A pretty quiet week this week, and one which almost had the ignominy of containing the smallest number of reviews to date on this blog. I was only able to salvage the situation with a double bill of films late on Sunday afternoon...
The Sandlot Kids (1993)
I really like baseball. I enjoy movies set in the American suburbs. I've been known to partake in a good old fahioned wallow in nostalgia. I should, therefore have been the ideal viewer for this film, a nostalgic look back at the adventures of a group of baseball-mad kids, living in suburban LA in the early '60s. Unfortunately, it just didn't work for me. For one thing, the kids in question were just too damned shrill - there's a whole gang of them, and quite frequently the film descends into the kind of screeching contest that only Father Noel Furlong could enjoy. For another thing, while the film is obviously aimed at kids, so perhaps it shouldn't be held to the same standards of historical accuracy as a more 'serious' picture, America's racial troubles have been airbrushed out of its portrayal of the past. The gang which Scotty hangs around with contains kids of various different ethnicities (white, black, Latino etc.), yet this doesn't draw a comment from anyone they encounter - this seems a little unlikely in the early '60s, even in California. Of perhaps more concern is the fact that the conclusion of the movie sees Scotty and pals meeting up with a former professional baseball player played by James Earl Jones, who has photographic evidence proving he played alongside Babe Ruth back in the 1930s. As someone who spent 18 hours watching Ken Burns' excellent Baseball documentary, I'm pretty sure that no black players were allowed to play major league baseball until Jackie Robinson was signed by the Brooklyn Dodgers in 1947. Finally, the actions of the central character (Scotty), which drive the plot, don't appear to make much sense. What 12 year old American kid has never heard of Babe Ruth? Even if he hadn't heard of Babe Ruth, it's pretty obvious that his stepfather's trophy ball is valuable, so why would he steal it instead of coming up with the 99 cents needed to buy a new one? I suppose I shouldn't be too harsh on the film - looking at the IMDB page for it, it's got plenty of vocal fans, so I may well be missing something - but I'm probably too old to appreciate it at my ripe old age (29).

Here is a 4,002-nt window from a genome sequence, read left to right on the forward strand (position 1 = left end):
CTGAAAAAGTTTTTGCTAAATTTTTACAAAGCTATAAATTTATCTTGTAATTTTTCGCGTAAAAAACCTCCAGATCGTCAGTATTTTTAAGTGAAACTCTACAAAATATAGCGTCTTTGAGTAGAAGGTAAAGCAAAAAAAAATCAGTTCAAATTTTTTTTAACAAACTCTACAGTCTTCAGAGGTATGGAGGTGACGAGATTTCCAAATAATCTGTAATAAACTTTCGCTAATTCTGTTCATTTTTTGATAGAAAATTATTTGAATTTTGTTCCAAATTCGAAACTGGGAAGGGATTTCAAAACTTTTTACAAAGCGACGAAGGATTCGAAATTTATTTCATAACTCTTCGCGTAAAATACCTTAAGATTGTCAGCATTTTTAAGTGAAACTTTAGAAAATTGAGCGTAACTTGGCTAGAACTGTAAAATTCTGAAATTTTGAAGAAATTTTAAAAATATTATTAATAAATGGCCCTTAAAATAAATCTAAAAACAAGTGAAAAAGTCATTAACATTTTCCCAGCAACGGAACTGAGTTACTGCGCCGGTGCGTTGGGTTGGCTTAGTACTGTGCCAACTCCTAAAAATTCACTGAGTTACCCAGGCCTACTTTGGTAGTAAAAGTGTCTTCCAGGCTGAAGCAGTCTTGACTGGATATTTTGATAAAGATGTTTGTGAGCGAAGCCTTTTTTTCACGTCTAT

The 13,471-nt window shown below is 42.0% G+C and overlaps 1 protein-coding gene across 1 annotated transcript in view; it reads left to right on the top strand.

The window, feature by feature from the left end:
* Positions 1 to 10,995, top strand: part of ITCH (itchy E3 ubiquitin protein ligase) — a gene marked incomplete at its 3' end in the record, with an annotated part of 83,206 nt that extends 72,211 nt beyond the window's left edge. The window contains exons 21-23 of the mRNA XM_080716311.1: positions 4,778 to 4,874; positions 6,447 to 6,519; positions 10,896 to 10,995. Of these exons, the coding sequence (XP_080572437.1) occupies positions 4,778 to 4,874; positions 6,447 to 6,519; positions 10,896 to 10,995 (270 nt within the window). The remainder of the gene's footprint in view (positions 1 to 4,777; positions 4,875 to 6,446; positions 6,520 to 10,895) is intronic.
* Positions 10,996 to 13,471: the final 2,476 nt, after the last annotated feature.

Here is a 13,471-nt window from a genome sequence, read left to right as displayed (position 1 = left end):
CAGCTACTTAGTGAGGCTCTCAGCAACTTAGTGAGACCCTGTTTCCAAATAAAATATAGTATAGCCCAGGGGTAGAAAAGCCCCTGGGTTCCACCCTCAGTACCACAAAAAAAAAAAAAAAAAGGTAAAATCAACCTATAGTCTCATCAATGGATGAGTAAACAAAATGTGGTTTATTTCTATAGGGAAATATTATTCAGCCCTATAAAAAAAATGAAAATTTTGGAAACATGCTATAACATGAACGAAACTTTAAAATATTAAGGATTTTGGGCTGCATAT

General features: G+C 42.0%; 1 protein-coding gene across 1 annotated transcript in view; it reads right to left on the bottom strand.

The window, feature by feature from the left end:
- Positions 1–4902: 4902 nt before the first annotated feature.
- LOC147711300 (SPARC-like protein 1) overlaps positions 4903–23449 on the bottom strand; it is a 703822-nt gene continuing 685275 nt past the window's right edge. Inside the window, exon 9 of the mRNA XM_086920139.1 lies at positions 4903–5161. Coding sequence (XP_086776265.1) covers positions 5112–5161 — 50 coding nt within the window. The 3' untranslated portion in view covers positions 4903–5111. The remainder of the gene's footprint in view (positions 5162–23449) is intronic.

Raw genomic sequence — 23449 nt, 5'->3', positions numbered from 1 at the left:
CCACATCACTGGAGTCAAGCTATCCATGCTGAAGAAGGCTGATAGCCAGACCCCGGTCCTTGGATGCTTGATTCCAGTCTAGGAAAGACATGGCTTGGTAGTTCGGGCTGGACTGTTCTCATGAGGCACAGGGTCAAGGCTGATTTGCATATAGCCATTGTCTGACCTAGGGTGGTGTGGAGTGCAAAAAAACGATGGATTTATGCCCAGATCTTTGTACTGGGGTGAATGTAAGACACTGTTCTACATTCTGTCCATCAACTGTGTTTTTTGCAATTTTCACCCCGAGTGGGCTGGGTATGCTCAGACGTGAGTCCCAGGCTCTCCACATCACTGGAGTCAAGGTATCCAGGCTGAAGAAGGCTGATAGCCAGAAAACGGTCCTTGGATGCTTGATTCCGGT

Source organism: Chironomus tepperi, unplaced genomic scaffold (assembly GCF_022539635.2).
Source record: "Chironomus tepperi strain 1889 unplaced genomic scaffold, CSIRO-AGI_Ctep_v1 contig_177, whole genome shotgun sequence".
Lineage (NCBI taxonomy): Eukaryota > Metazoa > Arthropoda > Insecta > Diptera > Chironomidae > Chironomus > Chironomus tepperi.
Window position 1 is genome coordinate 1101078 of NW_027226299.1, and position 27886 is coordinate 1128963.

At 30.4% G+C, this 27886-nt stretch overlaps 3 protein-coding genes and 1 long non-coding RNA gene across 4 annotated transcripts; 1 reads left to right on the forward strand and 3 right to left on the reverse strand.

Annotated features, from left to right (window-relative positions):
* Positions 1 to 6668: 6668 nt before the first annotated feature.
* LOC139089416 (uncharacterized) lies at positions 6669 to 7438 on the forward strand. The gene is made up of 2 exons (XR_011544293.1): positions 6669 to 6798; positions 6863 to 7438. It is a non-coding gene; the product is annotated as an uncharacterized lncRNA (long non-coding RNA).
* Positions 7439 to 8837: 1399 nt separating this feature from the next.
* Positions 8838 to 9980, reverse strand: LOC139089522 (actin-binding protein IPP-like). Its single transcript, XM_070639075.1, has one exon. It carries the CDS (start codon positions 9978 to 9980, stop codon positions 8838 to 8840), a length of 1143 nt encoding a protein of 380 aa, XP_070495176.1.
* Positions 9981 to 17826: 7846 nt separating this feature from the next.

This movie was the first part of my Sunday night 'Kate Winslet is sick' double bill. The ensemble drama is a chillingly realistic disaster picture, showing what might happen if an epidemic of a deadly new disease were to spread across the world. Rather than focussing on any one location, director Steven Soderbergh moves from Hong Kong to London to Minneapolis and Chicago, showing the effects of the rapidly spreading disease on the people in those cities. Just as deadly as the virus itself is the panic which it causes amongst the stricken populace, with angry mobs turning to looting and violence in an effort to get hold of medical supplies. Soderbergh put together a particularly impressive collection of actors for this project - including Gwyneth Paltrow, Matt Damon, Kate Winslet, Laurence Fishburne and Marion Cotillard, all of whom put in solid work in their roles. On the whole, the move worked for me - it avoids a sensationalist portrayal of the epidemic, and gives a real sense of the global scale of the outbreak, while still giving the viewer some engaging characters to empathise with. Unfortunately, Contagion does have a serious flaw: Alan Krumwiede, the blogger played by Jude Law. I'm not sure why old Jude decided to give his character a terrible Australian accent and distractingly fake looking 'bad teeth' (when these things have no relevance to the character he's playing), but these bizarre touches mean that any scene featuring Krumwiede are frequently unintentionally hilarious, and detract from what is otherwise a very good picture.
Heavenly Creatures (1994)
So, this was part two of 'Kate Winslet is sick' double bill, though on this occasion, she's sick in the head, rather than the body. Based on a real life story which scandalised New Zealand in the 1950s, Heavenly Creatures tells the story of Pauline Parker and Juliet Hulme. The pair were best friends, who developed a made up paradise called Borovnia into which they could retreat, a place in which they are able to escape their humdrum existence as school outcasts and live with their heroes - Mario Lanza and Orson Welles. However, the two schoolgirls' unhealthy attachment to one another would ultimately lead them to commit a shocking crime... This was Peter Jackson's first 'serious' film, but despite the rather grim nature of the subject matter, he is able to bring along a sense of humour to proceedings (which was also present in his brilliant early zombie picture Braindead), as well as some imaginative and well realised sequences set in the girls' fantasy world. It was also Kate Winslet's first major screen role, and she's very good as Juliet, the more outgoing and vivacious of the pair. For me though, she is outshone by Melanie Lynskey, who oozes resentment and hurt as the passive-aggressive Pauline. An excellent film.